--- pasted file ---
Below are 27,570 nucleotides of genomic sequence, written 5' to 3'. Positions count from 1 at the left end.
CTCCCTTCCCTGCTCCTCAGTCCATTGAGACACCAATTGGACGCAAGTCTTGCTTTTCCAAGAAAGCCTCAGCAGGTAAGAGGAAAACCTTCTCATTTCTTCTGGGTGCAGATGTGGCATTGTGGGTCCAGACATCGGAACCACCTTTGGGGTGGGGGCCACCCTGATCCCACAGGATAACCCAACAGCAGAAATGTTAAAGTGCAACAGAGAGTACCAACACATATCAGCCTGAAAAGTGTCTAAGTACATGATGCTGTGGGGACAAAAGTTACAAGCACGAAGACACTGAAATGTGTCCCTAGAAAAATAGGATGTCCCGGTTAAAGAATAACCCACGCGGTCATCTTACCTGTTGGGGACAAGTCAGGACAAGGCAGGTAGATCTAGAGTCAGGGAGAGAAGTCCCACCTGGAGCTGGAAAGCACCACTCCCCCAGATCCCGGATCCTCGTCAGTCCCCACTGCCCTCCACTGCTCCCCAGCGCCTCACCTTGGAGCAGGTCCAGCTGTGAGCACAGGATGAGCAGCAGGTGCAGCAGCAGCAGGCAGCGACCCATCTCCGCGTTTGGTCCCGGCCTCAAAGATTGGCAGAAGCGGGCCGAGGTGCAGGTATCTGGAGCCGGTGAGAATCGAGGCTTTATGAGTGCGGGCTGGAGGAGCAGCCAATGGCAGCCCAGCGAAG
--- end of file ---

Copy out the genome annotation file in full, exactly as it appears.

Below are 27,570 nucleotides of genomic sequence, written 5' to 3'. Positions count from 1 at the left end.
CTCCCTTCCCTGCTCCTCAGTCCATTGAGACACCAATTGGACGCAAGTCTTGCTTTTCCAAGAAAGCCTCAGCAGGTAAGAGGAAAACCTTCTCATTTCTTCTGGGTGCAGATGTGGCATTGTGGGTCCAGACATCGGAACCACCTTTGGGGTGGGGGCCACCCTGATCCCACAGGATAACCCAACAGCAGAAATGTTAAAGTGCAACAGAGAGTACCAACACATATCAGCCTGAAAAGTGTCTAAGTACATGATGCTGTGGGGACAAAAGTTACAAGCACGAAGACACTGAAATGTGTCCCTAGAAAAATAGGATGTCCCGGTTAAAGAATAACCCACGCGGTCATCTTACCTGTTGGGGACAAGTCAGGACAAGGCAGGTAGATCTAGAGTCAGGGAGAGAAGTCCCACCTGGAGCTGGAAAGCACCACTCCCCCAGATCCCGGATCCTCGTCAGTCCCCACTGCCCTCCACTGCTCCCCAGCGCCTCACCTTGGAGCAGGTCCAGCTGTGAGCACAGGATGAGCAGCAGGTGCAGCAGCAGCAGGCAGCGACCCATCTCCGCGTTTGGTCCCGGCCTCAAAGATTGGCAGAAGCGGGCCGAGGTGCAGGTATCTGGAGCCGGTGAGAATCGAGGCTTTATGAGTGCGGGCTGGAGGAGCAGCCAATGGCAGCCCAGCGAAG